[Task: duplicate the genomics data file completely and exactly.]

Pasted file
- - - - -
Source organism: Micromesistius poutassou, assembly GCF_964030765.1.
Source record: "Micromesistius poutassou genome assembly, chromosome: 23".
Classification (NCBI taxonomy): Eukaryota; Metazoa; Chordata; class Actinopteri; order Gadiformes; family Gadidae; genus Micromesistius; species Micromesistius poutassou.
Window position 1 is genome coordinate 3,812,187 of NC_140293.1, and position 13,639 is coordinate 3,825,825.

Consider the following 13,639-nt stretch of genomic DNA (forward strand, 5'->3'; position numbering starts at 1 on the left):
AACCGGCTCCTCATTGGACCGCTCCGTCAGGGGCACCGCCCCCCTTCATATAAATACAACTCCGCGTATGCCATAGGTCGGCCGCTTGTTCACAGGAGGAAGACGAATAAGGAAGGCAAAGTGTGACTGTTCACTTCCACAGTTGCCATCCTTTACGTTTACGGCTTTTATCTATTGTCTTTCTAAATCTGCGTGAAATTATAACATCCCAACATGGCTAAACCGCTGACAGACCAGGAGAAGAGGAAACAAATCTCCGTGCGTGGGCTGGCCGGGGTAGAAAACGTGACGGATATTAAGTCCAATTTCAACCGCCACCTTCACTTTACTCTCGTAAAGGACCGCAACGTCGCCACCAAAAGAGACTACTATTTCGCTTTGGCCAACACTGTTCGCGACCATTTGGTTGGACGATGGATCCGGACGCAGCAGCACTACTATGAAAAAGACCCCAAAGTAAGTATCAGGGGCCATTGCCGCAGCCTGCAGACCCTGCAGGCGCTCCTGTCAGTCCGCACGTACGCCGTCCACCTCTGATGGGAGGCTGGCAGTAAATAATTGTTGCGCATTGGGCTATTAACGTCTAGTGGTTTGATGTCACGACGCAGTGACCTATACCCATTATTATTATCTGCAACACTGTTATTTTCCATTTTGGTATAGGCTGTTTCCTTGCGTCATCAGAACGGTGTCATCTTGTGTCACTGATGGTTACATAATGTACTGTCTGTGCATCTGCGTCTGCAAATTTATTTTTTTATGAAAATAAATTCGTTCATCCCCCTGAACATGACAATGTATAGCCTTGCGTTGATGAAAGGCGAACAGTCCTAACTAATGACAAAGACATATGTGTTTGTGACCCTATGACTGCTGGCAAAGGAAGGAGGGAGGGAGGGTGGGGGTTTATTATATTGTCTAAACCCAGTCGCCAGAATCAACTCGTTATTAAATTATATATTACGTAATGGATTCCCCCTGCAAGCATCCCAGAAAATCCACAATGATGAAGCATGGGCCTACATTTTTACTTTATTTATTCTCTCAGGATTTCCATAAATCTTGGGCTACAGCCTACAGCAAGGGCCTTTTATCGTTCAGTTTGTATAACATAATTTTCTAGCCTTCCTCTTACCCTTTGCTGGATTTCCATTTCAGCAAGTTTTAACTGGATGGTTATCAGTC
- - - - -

Source organism: Micromesistius poutassou, assembly GCF_964030765.1.
Source record: "Micromesistius poutassou genome assembly, chromosome: 23".
Classification (NCBI taxonomy): Eukaryota; Metazoa; Chordata; class Actinopteri; order Gadiformes; family Gadidae; genus Micromesistius; species Micromesistius poutassou.
Window position 1 is genome coordinate 3,812,187 of NC_140293.1, and position 13,639 is coordinate 3,825,825.

Consider the following 13,639-nt stretch of genomic DNA (forward strand, 5'->3'; position numbering starts at 1 on the left):
AACCGGCTCCTCATTGGACCGCTCCGTCAGGGGCACCGCCCCCCTTCATATAAATACAACTCCGCGTATGCCATAGGTCGGCCGCTTGTTCACAGGAGGAAGACGAATAAGGAAGGCAAAGTGTGACTGTTCACTTCCACAGTTGCCATCCTTTACGTTTACGGCTTTTATCTATTGTCTTTCTAAATCTGCGTGAAATTATAACATCCCAACATGGCTAAACCGCTGACAGACCAGGAGAAGAGGAAACAAATCTCCGTGCGTGGGCTGGCCGGGGTAGAAAACGTGACGGATATTAAGTCCAATTTCAACCGCCACCTTCACTTTACTCTCGTAAAGGACCGCAACGTCGCCACCAAAAGAGACTACTATTTCGCTTTGGCCAACACTGTTCGCGACCATTTGGTTGGACGATGGATCCGGACGCAGCAGCACTACTATGAAAAAGACCCCAAAGTAAGTATCAGGGGCCATTGCCGCAGCCTGCAGACCCTGCAGGCGCTCCTGTCAGTCCGCACGTACGCCGTCCACCTCTGATGGGAGGCTGGCAGTAAATAATTGTTGCGCATTGGGCTATTAACGTCTAGTGGTTTGATGTCACGACGCAGTGACCTATACCCATTATTATTATCTGCAACACTGTTATTTTCCATTTTGGTATAGGCTGTTTCCTTGCGTCATCAGAACGGTGTCATCTTGTGTCACTGATGGTTACATAATGTACTGTCTGTGCATCTGCGTCTGCAAATTTATTTTTTTATGAAAATAAATTCGTTCATCCCCCTGAACATGACAATGTATAGCCTTGCGTTGATGAAAGGCGAACAGTCCTAACTAATGACAAAGACATATGTGTTTGTGACCCTATGACTGCTGGCAAAGGAAGGAGGGAGGGAGGGTGGGGGTTTATTATATTGTCTAAACCCAGTCGCCAGAATCAACTCGTTATTAAATTATATATTACGTAATGGATTCCCCCTGCAAGCATCCCAGAAAATCCACAATGATGAAGCATGGGCCTACATTTTTACTTTATTTATTCTCTCAGGATTTCCATAAATCTTGGGCTACAGCCTACAGCAAGGGCCTTTTATCGTTCAGTTTGTATAACATAATTTTCTAGCCTTCCTCTTACCCTTTGCTGGATTTCCATTTCAGCAAGTTTTAACTGGATGGTTATCAGTC